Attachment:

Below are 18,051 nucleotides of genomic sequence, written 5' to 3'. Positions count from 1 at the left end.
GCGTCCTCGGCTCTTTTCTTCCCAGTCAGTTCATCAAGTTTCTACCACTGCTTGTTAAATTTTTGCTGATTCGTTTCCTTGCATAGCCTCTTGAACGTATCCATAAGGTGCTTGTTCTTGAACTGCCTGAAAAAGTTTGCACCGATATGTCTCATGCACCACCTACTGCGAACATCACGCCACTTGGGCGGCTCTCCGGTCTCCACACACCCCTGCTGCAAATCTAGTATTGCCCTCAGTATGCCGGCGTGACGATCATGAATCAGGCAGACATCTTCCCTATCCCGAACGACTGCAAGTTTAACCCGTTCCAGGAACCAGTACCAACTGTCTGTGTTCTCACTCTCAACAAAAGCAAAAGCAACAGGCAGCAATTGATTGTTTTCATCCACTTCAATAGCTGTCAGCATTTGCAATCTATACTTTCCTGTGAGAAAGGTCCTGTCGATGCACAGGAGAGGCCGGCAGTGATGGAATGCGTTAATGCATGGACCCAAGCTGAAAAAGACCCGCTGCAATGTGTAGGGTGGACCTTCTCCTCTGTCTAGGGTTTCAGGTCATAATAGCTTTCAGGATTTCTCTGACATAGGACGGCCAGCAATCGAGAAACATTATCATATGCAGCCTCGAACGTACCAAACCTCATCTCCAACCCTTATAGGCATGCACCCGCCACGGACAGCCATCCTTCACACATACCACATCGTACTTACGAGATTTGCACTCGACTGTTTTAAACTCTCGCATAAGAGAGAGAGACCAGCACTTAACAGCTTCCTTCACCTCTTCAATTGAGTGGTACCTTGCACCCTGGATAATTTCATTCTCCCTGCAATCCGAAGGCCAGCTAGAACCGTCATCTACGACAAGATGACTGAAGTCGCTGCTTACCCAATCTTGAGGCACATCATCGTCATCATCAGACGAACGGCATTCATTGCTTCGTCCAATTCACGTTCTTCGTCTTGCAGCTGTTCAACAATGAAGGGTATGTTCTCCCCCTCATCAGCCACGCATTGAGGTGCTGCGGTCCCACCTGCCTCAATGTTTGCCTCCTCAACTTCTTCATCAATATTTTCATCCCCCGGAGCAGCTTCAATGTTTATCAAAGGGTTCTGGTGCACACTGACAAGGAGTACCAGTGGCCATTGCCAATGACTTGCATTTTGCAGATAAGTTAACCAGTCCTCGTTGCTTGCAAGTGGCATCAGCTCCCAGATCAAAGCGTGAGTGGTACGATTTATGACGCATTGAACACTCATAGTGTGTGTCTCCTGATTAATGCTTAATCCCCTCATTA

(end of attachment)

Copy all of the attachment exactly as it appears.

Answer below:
Below are 18,051 nucleotides of genomic sequence, written 5' to 3'. Positions count from 1 at the left end.
GCGTCCTCGGCTCTTTTCTTCCCAGTCAGTTCATCAAGTTTCTACCACTGCTTGTTAAATTTTTGCTGATTCGTTTCCTTGCATAGCCTCTTGAACGTATCCATAAGGTGCTTGTTCTTGAACTGCCTGAAAAAGTTTGCACCGATATGTCTCATGCACCACCTACTGCGAACATCACGCCACTTGGGCGGCTCTCCGGTCTCCACACACCCCTGCTGCAAATCTAGTATTGCCCTCAGTATGCCGGCGTGACGATCATGAATCAGGCAGACATCTTCCCTATCCCGAACGACTGCAAGTTTAACCCGTTCCAGGAACCAGTACCAACTGTCTGTGTTCTCACTCTCAACAAAAGCAAAAGCAACAGGCAGCAATTGATTGTTTTCATCCACTTCAATAGCTGTCAGCATTTGCAATCTATACTTTCCTGTGAGAAAGGTCCTGTCGATGCACAGGAGAGGCCGGCAGTGATGGAATGCGTTAATGCATGGACCCAAGCTGAAAAAGACCCGCTGCAATGTGTAGGGTGGACCTTCTCCTCTGTCTAGGGTTTCAGGTCATAATAGCTTTCAGGATTTCTCTGACATAGGACGGCCAGCAATCGAGAAACATTATCATATGCAGCCTCGAACGTACCAAACCTCATCTCCAACCCTTATAGGCATGCACCCGCCACGGACAGCCATCCTTCACACATACCACATCGTACTTACGAGATTTGCACTCGACTGTTTTAAACTCTCGCATAAGAGAGAGAGACCAGCACTTAACAGCTTCCTTCACCTCTTCAATTGAGTGGTACCTTGCACCCTGGATAATTTCATTCTCCCTGCAATCCGAAGGCCAGCTAGAACCGTCATCTACGACAAGATGACTGAAGTCGCTGCTTACCCAATCTTGAGGCACATCATCGTCATCATCAGACGAACGGCATTCATTGCTTCGTCCAATTCACGTTCTTCGTCTTGCAGCTGTTCAACAATGAAGGGTATGTTCTCCCCCTCATCAGCCACGCATTGAGGTGCTGCGGTCCCACCTGCCTCAATGTTTGCCTCCTCAACTTCTTCATCAATATTTTCATCCCCCGGAGCAGCTTCAATGTTTATCAAAGGGTTCTGGTGCACACTGACAAGGAGTACCAGTGGCCATTGCCAATGACTTGCATTTTGCAGATAAGTTAACCAGTCCTCGTTGCTTGCAAGTGGCATCAGCTCCCAGATCAAAGCGTGAGTGGTACGATTTATGACGCATTGAACACTCATAGTGTGTGTCTCCTGATTAATGCTTAATCCCCTCATTA